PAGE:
Cailles au Fenouil

Quails in Florentine Fennel

Preparation info

  • Difficulty


  • Serves



Appears in

French Country Kitchen

French Country Kitchen

By Geraldene Holt

Published 1987

  • About

Due to increased farming here and in France quail is now cheaper. Although the quail is a small-boned bird the meat is surprisingly filling; usually one per person is adequate in a meal with several courses. This is a delightful summer dish which I devised in France but has now been cooked with great success many times here.


  • 2 quails
  • a large head of Florentine fennel
  • 55 g(2 oz) butter
  • a few fronds of fennel shoots from the stalk
  • finely chopped parsley
  • a squeeze of lemon juice
  • salt, milled pepper
  • 1–2 tablespoons Pernod
  • 4 tablespoons crème fraîche or whipping cream


Wipe the quails with a damp cloth and set aside.

Detach two of the largest shell-shaped pieces of fennel, carefully detaching them without splitting them. Blanch the fennel in salted boiling water for 1–2 minutes, and then drain.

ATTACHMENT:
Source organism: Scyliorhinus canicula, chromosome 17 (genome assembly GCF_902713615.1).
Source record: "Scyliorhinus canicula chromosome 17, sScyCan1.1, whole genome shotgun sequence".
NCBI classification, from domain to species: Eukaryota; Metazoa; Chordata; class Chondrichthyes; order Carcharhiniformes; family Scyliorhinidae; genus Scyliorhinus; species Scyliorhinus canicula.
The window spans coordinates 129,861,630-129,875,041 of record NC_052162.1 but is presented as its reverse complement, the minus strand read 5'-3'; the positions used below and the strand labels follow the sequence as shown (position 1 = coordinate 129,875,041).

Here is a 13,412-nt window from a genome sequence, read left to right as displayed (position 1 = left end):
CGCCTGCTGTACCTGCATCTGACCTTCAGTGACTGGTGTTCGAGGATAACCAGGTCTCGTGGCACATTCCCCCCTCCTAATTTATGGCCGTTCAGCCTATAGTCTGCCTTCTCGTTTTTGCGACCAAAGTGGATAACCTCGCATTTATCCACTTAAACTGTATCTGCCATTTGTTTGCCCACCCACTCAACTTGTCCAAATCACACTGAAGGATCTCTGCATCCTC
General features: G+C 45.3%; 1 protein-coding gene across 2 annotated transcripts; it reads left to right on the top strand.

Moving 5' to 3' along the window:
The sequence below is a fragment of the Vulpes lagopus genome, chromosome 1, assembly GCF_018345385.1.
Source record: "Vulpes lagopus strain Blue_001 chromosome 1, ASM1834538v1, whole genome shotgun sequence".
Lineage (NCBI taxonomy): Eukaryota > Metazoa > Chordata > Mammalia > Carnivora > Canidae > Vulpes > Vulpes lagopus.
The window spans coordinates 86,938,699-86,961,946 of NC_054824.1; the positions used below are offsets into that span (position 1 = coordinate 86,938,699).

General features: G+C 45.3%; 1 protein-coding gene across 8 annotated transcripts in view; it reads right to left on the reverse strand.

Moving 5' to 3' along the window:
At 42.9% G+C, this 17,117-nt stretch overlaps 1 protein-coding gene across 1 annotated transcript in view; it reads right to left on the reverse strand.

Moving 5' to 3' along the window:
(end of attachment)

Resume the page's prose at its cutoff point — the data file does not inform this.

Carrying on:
Soften half the butter and mix with the fennel fronds, finely chopped, the parsley and a squeeze of lemon juice. Melt the remainder of the butter in a flameproof casserole and slightly brown the quail all over. Lift out the birds and place a teaspoon of the savoury butter inside each; spread a little more over the breast of each bird. Reserve a little butter to finish the sauce with later.

Tuck each quail neatly into a shell of fennel so that the fennel looks like what a friend called angel’s wings. Season each bird lightly with salt and pepper and place in the casserole. Sprinkle a little Pernod over the quail and cover with a butter paper and a lid. Cook in a moderate oven (Mark 5, 190°C, 375°F) for 30–40 minutes until the meat is cooked.

Transfer the quail and fennel to a hot serving dish, cover with the butter paper and keep hot. Add 1 tablespoon of Pernod to the juices in the casserole and simmer for 1–2 minutes. Stir in the cream and when hot, add the remainder of the herb butter. Taste and add a fraction more Pernod or seasoning if necessary, but the sauce should only hint at the aniseed flavour of the wine, just as an echo of the fennel.

Spoon the sauce over the quail and serve.